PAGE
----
Two men and a spotted dog restore a vintage Chris-Craft motor yacht and launch across the American Heartland from Texas to Ohio. The restoration, the people they met along the way, and life in an America which few know exists are the story of River Queens: Saucy boat, stout mates, spotted dog, America.
I have read many autobiographies and true-life accounts and I always like a story of people in different and interesting places. But, having that foundation is only the beginning and it has to be conveyed in a way that makes it engaging to the reader. This book sounded like a good way to be transported to Alexander and Dale’s journey by boat, but it didn’t work out for me. One issue was that by halfway through the book, I still didn’t really know Alexander or Dale, and the people they had met at that point did not stand out. It also wasn’t conveyed well why the pair wanted to buy the boat in the first place.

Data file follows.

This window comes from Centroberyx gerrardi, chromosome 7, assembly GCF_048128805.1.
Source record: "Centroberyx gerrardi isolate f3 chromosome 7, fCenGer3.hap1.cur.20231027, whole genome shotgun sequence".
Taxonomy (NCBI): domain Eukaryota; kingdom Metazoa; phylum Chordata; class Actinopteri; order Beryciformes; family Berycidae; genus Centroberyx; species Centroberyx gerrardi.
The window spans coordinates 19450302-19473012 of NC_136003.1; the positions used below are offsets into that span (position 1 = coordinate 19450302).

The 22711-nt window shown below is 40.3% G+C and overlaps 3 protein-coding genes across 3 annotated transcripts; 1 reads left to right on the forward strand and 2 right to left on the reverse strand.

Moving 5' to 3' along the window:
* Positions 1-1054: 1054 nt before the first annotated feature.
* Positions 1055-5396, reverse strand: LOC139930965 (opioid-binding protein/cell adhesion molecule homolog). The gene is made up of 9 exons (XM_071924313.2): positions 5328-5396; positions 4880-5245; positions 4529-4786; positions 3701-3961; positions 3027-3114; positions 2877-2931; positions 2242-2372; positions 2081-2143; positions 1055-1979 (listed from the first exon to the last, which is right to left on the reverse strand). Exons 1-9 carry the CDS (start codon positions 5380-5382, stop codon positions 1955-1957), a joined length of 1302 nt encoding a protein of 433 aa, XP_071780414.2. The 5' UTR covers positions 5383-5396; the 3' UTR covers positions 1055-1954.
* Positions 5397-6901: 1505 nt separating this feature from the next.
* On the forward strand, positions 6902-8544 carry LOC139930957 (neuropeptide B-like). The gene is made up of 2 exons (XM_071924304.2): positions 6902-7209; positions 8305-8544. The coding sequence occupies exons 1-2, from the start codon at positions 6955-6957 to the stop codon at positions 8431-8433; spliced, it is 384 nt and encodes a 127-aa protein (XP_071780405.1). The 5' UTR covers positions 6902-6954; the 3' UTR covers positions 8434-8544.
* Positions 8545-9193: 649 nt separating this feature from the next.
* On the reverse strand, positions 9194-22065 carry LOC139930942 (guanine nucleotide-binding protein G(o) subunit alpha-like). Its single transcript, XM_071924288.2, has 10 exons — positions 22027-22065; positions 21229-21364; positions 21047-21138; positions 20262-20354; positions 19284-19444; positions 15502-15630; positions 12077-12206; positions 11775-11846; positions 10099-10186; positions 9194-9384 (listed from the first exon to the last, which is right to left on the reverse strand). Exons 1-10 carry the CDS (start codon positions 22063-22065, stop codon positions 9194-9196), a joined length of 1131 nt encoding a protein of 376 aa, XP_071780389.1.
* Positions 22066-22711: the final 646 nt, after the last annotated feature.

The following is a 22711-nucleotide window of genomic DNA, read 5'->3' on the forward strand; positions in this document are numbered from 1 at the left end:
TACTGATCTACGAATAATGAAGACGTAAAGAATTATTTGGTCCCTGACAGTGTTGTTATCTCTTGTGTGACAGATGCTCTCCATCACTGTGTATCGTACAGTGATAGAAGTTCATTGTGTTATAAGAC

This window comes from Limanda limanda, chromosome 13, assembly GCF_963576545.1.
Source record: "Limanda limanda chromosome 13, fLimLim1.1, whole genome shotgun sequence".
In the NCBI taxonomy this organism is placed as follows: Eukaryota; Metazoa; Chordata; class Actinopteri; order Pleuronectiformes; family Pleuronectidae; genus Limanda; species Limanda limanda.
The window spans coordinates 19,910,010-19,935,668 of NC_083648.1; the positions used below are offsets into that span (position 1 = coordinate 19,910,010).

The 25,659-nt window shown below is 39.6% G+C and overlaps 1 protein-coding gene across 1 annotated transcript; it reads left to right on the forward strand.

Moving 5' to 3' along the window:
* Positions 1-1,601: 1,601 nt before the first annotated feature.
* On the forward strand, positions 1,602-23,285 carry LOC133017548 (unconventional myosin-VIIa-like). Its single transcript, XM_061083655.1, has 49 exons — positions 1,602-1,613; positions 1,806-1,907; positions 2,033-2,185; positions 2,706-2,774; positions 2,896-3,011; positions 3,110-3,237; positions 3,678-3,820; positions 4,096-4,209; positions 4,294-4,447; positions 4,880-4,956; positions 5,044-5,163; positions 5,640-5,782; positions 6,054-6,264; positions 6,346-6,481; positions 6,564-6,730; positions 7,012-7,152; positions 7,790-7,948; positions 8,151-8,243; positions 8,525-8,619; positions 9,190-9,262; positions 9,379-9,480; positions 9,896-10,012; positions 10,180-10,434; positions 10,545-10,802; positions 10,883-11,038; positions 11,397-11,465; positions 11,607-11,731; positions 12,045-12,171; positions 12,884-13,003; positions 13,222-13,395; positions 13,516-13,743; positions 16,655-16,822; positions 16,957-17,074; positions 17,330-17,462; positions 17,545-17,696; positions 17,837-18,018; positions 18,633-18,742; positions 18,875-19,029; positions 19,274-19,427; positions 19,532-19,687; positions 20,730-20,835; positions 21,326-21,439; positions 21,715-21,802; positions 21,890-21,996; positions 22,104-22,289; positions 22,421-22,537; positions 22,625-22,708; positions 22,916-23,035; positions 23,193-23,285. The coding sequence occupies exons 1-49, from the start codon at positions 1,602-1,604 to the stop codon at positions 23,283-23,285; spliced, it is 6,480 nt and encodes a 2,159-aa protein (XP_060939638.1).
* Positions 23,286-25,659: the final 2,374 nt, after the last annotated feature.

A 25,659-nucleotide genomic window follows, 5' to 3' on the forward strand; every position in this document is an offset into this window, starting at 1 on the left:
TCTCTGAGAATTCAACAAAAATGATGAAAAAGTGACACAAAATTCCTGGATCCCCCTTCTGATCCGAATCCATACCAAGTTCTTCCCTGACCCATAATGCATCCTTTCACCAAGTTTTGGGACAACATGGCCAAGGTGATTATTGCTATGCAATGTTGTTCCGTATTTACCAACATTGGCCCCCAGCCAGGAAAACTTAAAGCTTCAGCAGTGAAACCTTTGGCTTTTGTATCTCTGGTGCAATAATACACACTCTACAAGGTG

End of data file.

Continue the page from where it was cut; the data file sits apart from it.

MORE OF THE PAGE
The first 30% of the story is Alexander and Dale buying the boat, fixing the boat, and sailing locally. Seven years then pass and what was conveyed well in this book was how many repairs this boat constantly needed. It’s not until almost halfway through the story that they actually set sail on the journey that the blurb describes. Up until then, they were repairing the boat in excruciating detail. The majority of the conversations they had up until that point, either with each other or with others that they meet, were also about repairing the boat and that did not make an interesting story.
By the time Alexander and Dale set sail on the longer journey, the style of storytelling wasn’t for me. A story has to be told in a way that can engage the reader and that didn’t happen here.